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Houlihan advances to final in 5,000
WORLD CHAMPIONSHIPS

Houlihan advances to final in 5,000

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LONDON – Shelby Houlihan displayed her patented finishing kick Thursday at the IAAF World Championships.

While it didn’t result in victory like it did at the USA Track and Field Championships, it did propel the Sioux City East graduate into the finals of the 5,000 which will be held Sunday.

Sitting in eighth with 1,000 meters to go in Thursday’s prelim, Houlihan, a former Arizona State national champ, closed in 2:43.27 to finish third in her heat in 15:00.37 and advance to the finals.

Houlihan's new personal-best time moves her into the 15-person final on Sunday where she hopes to improve on her 11th place showing from the 2016 Rio Olympics.

“I felt really comfortable,” said Houlihan. “I felt good, just try and conserve as much energy as possible, trust in my kick and it worked out.”

At the USA Championships in Sacramento in June, the daughter of Bob and Connie Houlihan had outkicked both Molly Huddle, the reigning 10,000-meter American record holder and Shannon Rowbury, the 5,000-meter U.S. record holder to win her first national title.

Huddle took the lead early in the second heat (the same heat that Houlihan ran in), leading through each of the first four 1,000-meter checkpoints. Huddle joined her American teammate in the final by holding on for seventh place in 15:03.60 to earn one of the five qualifying spots based on time.

Rowbury, running in the first heat, finished fifth in 14:57.55 to earn an automatic qualifying spot into Sunday’s 1:35 p.m. final.

“I don’t really think about what it’s (final) going to be, you never know until you get in there and it starts happening,” said Houlihan. “Fifteen flat is very comfortable for me and I believe I’m in better shape than that. To come away with a PR is pretty cool.”

The first heat featured, among others, defending champion Almaz Ayana, world leader Hellen Obiri, world silver medalist Senbere Teferi, double European champion Yasemin Can, double-European indoor champion Laura Muir, African champion Sheila Chepkirui and North American record-holder Shannon Rowbury.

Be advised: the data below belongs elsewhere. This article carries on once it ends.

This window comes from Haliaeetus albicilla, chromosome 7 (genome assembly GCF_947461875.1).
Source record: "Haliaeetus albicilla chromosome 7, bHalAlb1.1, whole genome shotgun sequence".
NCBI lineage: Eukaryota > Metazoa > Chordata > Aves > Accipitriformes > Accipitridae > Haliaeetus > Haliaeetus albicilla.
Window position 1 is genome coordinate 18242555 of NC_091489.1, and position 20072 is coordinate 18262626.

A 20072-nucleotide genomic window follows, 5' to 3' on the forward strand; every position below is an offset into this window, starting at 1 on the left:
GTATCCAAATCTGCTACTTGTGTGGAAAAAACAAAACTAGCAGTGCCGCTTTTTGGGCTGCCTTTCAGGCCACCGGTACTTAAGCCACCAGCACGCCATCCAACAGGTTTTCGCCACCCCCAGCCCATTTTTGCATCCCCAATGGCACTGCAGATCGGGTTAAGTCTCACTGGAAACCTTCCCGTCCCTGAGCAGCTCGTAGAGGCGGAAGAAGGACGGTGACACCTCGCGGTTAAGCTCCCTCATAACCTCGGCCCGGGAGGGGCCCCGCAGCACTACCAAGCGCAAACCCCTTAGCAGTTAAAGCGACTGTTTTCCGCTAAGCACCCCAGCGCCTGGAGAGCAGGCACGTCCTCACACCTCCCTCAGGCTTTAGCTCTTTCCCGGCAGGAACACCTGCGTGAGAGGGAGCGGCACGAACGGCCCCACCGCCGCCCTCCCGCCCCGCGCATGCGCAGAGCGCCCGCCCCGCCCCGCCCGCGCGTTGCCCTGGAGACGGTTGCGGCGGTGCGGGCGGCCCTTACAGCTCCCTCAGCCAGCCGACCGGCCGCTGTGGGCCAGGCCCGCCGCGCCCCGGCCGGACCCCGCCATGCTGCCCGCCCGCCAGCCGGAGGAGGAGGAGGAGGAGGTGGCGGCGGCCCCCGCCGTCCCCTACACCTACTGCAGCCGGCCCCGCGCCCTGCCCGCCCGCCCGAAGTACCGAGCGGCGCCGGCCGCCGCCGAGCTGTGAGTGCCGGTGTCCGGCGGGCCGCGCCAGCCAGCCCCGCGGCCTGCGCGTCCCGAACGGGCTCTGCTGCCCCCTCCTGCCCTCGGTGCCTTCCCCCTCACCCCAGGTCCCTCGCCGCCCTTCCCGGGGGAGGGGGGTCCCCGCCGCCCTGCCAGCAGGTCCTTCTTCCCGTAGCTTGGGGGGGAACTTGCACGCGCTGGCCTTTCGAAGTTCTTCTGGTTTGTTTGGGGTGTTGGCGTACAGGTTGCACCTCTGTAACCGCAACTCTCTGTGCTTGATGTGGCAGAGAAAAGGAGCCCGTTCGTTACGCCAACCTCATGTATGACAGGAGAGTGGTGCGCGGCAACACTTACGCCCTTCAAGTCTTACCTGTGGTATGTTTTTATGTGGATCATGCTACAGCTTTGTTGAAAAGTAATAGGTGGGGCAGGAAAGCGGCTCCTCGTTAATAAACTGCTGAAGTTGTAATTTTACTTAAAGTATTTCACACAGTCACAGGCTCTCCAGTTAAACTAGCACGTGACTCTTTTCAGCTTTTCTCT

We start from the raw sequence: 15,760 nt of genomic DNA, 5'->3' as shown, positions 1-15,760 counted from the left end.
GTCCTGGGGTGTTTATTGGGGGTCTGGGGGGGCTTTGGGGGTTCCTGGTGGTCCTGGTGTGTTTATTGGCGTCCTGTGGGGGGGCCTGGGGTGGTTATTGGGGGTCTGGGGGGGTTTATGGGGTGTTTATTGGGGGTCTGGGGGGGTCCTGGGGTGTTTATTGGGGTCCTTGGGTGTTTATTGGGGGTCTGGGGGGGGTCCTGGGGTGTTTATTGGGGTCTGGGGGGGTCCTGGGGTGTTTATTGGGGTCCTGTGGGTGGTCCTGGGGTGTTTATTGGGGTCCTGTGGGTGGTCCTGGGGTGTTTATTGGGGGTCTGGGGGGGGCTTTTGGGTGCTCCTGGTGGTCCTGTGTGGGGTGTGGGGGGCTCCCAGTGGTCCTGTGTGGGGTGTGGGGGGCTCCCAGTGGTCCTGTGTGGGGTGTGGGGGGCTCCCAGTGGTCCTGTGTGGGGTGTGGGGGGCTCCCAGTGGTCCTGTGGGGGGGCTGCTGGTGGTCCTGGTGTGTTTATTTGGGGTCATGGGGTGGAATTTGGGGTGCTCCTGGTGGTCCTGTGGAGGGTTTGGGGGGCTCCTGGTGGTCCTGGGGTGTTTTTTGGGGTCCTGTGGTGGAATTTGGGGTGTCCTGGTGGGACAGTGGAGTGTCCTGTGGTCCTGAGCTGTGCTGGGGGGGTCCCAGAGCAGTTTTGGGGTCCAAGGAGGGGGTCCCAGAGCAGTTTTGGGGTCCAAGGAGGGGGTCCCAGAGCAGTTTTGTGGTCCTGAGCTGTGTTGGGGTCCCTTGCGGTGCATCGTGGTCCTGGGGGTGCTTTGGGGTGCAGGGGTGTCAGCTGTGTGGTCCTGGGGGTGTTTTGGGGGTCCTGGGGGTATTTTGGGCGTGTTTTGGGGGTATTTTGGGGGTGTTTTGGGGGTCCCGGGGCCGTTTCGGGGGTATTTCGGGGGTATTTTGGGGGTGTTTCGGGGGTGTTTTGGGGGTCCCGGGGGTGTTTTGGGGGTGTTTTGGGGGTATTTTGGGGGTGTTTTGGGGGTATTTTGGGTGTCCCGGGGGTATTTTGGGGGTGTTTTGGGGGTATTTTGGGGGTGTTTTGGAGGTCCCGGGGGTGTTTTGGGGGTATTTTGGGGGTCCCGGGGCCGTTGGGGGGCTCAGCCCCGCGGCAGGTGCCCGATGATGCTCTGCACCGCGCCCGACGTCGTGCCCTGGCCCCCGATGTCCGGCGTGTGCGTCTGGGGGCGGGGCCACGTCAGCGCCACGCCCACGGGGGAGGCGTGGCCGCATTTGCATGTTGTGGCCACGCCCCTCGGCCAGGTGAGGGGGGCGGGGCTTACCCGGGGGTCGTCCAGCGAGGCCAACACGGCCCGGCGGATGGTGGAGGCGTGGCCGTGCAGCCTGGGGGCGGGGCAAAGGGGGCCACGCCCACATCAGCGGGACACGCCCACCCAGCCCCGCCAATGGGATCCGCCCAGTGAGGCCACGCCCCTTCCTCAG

Obiri won the heat in 14:56.70. Ayana was second in 14:57.06 followed by Teferi (14:57.23), Susan Krumins of the Netherlands in 14:57.33 and then Rowbury.

Letesenbet Gidey, a 19-year old from Ethiopia, won heat two in 14:59.34 while Sifan Hassan of the Netherlands ran 14:49.58. Houlihan edged Great Britain’s Eilish McColgan, who ran 15:00.38.

It was a strong day across the Championships for the U.S. squad as two separate events, the women’s 400-hurdles and the men’s triple jump saw the Americans post a 1-2 finish.

The triple jump was predictable — another great fight between American teammates Christian Taylor and Will Claye.

As usual, Taylor came out on top. The two-time Olympic champion won with a leap of 17.68 meters. Claye, the runner-up behind Taylor at the last two Olympics, was 5 centimeters behind for silver.

"Will Claye makes it difficult for me every time," Taylor said. "This final was a fight, I enjoyed it. It makes the competition fun."

On another good day for the U.S. team, the Americans also got a 1-2 finish in the women's 400 hurdles.

Running in the outside lane, Kori Carter picked up speed after 100 meters and never wavered, winning in 53.07 seconds. Carter was .43 seconds ahead of Dalilah Muhammad, while Jamaica's Ristananna Tracey got bronze.

With three days to go, the United States has 19 medals overall. Kenya is second with seven. In the gold-medal rankings, the Americans lead with six, while Kenya has three.

--The Associated Press contributed to this story.

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